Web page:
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While some things in life are well-suited to do-it-yourself projects, legal issues typically are not an area people want to risk as the stakes can be high if the law is not followed. Trying to navigate the legal world can be difficult. Laws often vary greatly from one jurisdiction to the next and legal terminology can be incredibly confusing. Sooner or later, most people will eventually need the services of an attorney. We created this website to provide readers information about a wide range of legal issues. From estate planning to family law to real estate transactions, general attorneys provide the professional services many people need.



Explore General Legal Issues

4 Situations Where You'll Want To Make A Will

by Ralph Griffin

Few things worry folks as much as the possibility of disputes involving their estates after they pass. A will attorney can help you sort things out, though, in these four situations.

Sizeable Estate

One of the most likely scenarios where a person will want to have a will in place is if they have a large estate. Disposing of significant amounts of land and money, in particular, can be challenging. While the probate system can make a best effort to disburse assets, the only way to ensure assets get where you want them to go is if you set a will in place. It's always best to organize your estate in a manner that minimizes the involvement of the probate court.

Charitable Interests

Many people prefer to send significant portions of their estates to causes they care about. The only legal way to ensure this will happen is to sit down with a will attorney services provider and to clearly designate your preferred charities as beneficiaries. Similar issues apply, for example, if you'd like to donate part of your estate to a religious organization. Generally speaking, if the desired beneficiary isn't a family member, a will is the only dependable way to put assets in the beneficiary's hands.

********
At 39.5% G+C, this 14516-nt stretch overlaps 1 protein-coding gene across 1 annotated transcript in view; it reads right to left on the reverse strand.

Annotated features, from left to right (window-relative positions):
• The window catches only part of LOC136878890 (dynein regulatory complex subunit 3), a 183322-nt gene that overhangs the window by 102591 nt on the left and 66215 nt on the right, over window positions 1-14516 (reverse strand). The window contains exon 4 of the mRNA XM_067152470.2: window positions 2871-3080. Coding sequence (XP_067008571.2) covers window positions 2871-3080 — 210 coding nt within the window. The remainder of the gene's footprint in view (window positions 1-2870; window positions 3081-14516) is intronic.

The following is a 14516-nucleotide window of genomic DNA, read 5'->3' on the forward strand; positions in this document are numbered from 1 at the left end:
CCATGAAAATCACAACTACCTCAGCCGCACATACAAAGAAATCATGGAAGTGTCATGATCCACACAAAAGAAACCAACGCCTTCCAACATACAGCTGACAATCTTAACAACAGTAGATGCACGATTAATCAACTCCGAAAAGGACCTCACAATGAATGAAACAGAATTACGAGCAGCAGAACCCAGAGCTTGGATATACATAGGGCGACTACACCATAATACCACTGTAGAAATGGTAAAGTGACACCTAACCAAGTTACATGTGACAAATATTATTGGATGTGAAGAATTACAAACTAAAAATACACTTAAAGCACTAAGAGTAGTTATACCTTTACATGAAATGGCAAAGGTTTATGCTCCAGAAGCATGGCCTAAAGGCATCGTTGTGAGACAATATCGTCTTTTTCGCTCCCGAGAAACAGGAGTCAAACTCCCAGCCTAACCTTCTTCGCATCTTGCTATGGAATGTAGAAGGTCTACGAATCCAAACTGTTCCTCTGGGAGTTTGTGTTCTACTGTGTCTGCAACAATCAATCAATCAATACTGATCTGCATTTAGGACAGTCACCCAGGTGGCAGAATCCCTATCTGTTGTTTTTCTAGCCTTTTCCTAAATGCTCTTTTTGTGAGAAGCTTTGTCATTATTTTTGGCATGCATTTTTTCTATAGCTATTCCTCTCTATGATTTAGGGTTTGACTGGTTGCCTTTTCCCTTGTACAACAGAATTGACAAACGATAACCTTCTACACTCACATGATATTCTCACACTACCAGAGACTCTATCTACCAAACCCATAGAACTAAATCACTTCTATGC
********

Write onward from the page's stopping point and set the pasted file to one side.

Family Issues

This sort of thing conjures up images of people being "cut" out of wills, but the reality is that many folks have honest reasons for directing more of their estates' proceeds to certain family members than others. For example, it's common for a will to include a little extra for a child who directly assisted in providing care during your later years. Similarly, some folks drift so far apart from their families that it's hard to see them as logical beneficiaries of an estate. It's your right to designate certain people, including family members, to benefit more, and you should exercise it if you believe there's good cause to do so.

Minor Children and Other Dependents

One of the biggest fears many people have is that they'll leave behind someone who isn't financially prepared to take on life without them. The most obvious instance of this would be with an estate that's built to provide for your own minor children. Similarly, it's not uncommon for there to be a close family member who has long-term care needs. Tailoring the will to give them a little extra can ensure that your efforts while alive are sustained after you've passed.